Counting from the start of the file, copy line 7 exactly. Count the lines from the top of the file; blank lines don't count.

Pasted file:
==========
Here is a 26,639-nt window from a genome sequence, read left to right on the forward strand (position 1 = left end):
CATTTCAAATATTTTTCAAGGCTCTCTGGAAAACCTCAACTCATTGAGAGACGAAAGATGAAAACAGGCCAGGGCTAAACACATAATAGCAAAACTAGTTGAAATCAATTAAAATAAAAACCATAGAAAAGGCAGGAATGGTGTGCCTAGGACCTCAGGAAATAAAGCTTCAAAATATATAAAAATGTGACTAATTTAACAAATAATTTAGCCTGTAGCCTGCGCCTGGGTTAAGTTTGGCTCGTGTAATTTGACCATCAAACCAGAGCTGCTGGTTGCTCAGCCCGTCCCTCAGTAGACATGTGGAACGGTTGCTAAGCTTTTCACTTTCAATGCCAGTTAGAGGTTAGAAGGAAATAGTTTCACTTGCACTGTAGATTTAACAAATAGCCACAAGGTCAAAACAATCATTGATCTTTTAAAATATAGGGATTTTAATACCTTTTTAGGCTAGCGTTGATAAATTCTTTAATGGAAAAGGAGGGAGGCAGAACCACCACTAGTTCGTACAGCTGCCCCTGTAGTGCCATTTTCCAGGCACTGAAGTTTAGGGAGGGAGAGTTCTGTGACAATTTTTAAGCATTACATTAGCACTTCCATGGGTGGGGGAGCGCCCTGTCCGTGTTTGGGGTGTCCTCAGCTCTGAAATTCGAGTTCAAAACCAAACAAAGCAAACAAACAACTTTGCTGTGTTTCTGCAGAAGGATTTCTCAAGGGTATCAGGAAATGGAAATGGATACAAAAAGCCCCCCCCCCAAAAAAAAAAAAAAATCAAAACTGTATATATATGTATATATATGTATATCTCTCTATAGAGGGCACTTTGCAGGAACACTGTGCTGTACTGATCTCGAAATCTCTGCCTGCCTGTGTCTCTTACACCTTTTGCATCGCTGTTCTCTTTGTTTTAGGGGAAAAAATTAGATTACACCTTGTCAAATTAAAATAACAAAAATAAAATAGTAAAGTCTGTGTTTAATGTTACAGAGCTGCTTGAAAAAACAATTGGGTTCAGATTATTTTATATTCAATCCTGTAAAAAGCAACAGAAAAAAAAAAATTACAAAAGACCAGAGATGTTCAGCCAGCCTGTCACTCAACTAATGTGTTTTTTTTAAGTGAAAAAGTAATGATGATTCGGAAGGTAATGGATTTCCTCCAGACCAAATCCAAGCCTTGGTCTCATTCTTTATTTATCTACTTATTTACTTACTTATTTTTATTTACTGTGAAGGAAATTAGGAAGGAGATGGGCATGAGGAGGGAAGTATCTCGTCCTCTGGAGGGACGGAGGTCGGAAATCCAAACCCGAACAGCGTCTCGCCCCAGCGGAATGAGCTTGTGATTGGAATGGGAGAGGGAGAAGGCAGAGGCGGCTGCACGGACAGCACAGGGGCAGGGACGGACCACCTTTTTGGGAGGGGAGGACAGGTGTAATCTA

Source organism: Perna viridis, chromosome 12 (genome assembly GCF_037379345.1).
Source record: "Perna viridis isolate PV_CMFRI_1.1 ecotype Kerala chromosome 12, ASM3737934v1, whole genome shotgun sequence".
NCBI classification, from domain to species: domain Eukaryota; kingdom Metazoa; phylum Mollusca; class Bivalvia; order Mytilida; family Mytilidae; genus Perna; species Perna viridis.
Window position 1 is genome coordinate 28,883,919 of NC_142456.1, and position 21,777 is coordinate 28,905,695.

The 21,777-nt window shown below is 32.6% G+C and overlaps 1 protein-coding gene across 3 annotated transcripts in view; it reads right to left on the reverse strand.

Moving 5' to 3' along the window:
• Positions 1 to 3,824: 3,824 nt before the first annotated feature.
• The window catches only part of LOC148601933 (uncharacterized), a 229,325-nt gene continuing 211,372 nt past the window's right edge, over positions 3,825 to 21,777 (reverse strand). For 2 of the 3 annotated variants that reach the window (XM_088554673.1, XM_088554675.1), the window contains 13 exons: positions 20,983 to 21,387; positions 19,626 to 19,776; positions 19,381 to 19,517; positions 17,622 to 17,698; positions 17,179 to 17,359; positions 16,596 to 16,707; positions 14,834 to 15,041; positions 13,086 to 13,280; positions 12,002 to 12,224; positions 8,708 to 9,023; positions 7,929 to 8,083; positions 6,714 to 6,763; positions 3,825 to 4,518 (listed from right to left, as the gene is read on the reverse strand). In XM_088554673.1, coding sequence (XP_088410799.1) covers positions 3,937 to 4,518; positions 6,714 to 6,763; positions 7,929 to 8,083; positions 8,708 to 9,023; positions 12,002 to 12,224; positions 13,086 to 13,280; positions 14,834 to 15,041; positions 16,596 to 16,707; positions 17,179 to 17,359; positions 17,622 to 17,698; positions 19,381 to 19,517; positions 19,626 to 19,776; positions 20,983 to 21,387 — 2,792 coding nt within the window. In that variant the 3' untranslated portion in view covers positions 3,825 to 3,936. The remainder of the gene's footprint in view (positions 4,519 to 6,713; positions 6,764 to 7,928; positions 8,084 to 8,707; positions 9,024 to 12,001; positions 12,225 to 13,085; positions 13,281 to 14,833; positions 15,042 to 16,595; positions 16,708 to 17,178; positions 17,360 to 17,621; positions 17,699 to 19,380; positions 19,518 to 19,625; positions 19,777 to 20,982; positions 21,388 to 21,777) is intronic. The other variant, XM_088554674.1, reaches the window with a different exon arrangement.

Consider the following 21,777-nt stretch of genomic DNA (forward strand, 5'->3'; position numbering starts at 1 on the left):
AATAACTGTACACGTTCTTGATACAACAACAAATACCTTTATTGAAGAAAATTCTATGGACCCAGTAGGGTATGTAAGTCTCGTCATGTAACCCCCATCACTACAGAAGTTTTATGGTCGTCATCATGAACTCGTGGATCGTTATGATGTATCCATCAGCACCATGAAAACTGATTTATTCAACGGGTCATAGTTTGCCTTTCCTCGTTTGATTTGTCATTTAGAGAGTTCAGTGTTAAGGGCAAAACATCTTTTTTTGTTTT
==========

The 21,777-nt window shown below is 32.6% G+C and overlaps 1 protein-coding gene across 3 annotated transcripts in view; it reads right to left on the reverse strand.